sudo gem install net-ssh net-ssh-multi fog highline

Configure chef

We are now all set to get started. The first thing to do is create a chef repository on your workstation. In this article, I will use git for this:

git clone drizzle-chef-repo

Create a .chef directory within this repository. This directory contains all the configuration files for just this repository:

mkdir -p ~/drizzle-chef-repo/.chef

Next, we need to download keys and knife configuration files from the Opscode platform that will be used for interacting with Opscode platform. Keys are needed for both your user and organization on the Opscode Platform. To retrieve your user key (if you did not download it when signing up), click on your username through the console and you will a 'get private key' link on your account page:

After Downloading this key, I need to place it in the configuration directory for the chef repository I am using here:

mv ~/Downloads/posulliv.pem ~/drizzle-chef-repo/.chef

For your organization, click on the 'Regenerate validation key' link and 'Generate knife config' link from the organizations over page as mentioned in the first section of this article. After clicking those 2 links, you will have 2 files: 1) drizzle-test-validator.pem and 2) knife.rb. Move these 2 files into the configuration directory for the chef repository being used for this article:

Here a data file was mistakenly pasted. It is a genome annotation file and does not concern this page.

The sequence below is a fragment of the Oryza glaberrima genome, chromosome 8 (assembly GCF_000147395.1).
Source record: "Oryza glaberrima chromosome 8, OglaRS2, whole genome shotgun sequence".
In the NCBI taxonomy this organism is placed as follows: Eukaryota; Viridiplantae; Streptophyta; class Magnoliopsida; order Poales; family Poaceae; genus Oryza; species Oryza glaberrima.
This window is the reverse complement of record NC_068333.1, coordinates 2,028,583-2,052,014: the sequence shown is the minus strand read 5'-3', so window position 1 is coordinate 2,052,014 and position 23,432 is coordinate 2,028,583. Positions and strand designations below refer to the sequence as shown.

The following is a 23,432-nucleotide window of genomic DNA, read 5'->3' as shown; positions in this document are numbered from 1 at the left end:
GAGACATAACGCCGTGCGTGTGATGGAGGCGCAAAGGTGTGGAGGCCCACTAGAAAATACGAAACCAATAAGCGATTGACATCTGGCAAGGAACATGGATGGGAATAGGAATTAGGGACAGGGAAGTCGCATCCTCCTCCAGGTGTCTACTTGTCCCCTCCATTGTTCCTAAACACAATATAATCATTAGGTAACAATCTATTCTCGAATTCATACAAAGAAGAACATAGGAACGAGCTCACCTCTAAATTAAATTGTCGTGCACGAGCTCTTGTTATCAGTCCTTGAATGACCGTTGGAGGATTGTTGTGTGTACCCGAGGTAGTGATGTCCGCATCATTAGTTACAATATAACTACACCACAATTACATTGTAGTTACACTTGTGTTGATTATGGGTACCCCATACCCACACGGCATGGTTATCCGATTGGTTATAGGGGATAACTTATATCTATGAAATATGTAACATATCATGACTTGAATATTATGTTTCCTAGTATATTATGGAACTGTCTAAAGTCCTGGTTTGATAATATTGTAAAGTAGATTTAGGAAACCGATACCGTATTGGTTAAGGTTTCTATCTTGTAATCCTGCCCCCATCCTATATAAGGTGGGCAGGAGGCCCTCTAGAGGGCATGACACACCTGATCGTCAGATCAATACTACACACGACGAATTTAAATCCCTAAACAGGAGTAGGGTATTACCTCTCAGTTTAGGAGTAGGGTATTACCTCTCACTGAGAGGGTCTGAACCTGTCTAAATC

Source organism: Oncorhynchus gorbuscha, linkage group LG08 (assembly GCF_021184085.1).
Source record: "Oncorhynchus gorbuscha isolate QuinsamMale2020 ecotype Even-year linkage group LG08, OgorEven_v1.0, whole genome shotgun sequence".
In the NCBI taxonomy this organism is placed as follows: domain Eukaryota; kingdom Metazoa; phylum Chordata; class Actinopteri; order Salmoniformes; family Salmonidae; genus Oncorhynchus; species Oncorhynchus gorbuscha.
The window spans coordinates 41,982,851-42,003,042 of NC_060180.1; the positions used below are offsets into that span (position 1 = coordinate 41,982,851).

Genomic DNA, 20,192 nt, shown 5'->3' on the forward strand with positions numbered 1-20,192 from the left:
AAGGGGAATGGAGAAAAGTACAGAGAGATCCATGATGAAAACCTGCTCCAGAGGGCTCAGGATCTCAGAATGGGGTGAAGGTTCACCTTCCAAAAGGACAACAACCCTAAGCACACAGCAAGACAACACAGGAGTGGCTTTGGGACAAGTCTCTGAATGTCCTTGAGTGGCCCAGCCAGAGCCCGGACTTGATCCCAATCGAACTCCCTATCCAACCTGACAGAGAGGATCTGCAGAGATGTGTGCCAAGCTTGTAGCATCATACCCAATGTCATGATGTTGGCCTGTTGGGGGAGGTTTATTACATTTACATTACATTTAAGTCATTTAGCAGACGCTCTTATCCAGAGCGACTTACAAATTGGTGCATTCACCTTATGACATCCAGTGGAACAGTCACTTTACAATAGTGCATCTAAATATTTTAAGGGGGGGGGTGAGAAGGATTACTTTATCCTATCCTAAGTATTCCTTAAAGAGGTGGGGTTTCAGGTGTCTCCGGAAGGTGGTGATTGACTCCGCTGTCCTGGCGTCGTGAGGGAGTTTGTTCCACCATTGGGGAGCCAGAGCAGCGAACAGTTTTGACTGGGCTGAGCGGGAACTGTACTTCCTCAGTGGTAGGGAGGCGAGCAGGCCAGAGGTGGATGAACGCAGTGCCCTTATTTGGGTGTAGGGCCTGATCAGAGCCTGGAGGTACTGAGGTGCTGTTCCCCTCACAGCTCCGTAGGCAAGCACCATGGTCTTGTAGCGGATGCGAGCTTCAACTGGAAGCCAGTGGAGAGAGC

mv ~/Downloads/drizzle-test-validator.pem ~/drizzle-chef-repo/.chef
mv ~/Downloads/knife.rb ~/drizzle-chef-repo/.chef

From now on, whenever you are in the drizzle-chef-repo directory, the knife utility will connect to the Opscode Platform. To verify this, lets list out the current clients:

posulliv@curragh:~/drizzle-chef-repo$ knife client list

We need to tell knife about our AWS credentials. This is done by adding the following 2 lines to your knife.rb file in the ~/drizzle-chef-repo/.chef directory:

knife[:aws_access_key_id]     = "Your AWS Access Key"
knife[:aws_secret_access_key] = "Your AWS Secret Access Key"

After adding these credentials I should now be able to list all the EC2 instances associated with my AWS account:

posulliv@curragh:~/drizzle-chef-repo$ knife ec2 server list
Instance ID      Public IP        Private IP       Flavor           Image            Security Groups  State          
i-5e1ce433    m1.large         ami-879f70ee     AkibanWeb        running        
i-1bcb4f77   t1.micro         ami-548c783d     AkibanWeb        running        
i-d6fa10b9     m1.large         ami-548c783d     AkibanQA         running        
i-98db31f7   m1.large         ami-548c783d     AkibanQA         running        
i-1e16fc71   m1.large         ami-548c783d     AkibanQA         running        

Drizzle Cookbook

chef should now be configured to work with your AWS account. The next step is to decide on what roles or recipes you want to apply to an instance you create. Since this article is on drizzle, I'll show how to bootstrap an EC2 instance with drizzle. I have developed a simple drizzle cookbook in a fork of Opscode's official cookbook repository that can be retrieved with git:

cd ~/drizzle-chef-repo
rm -rf cookbooks
git clone git://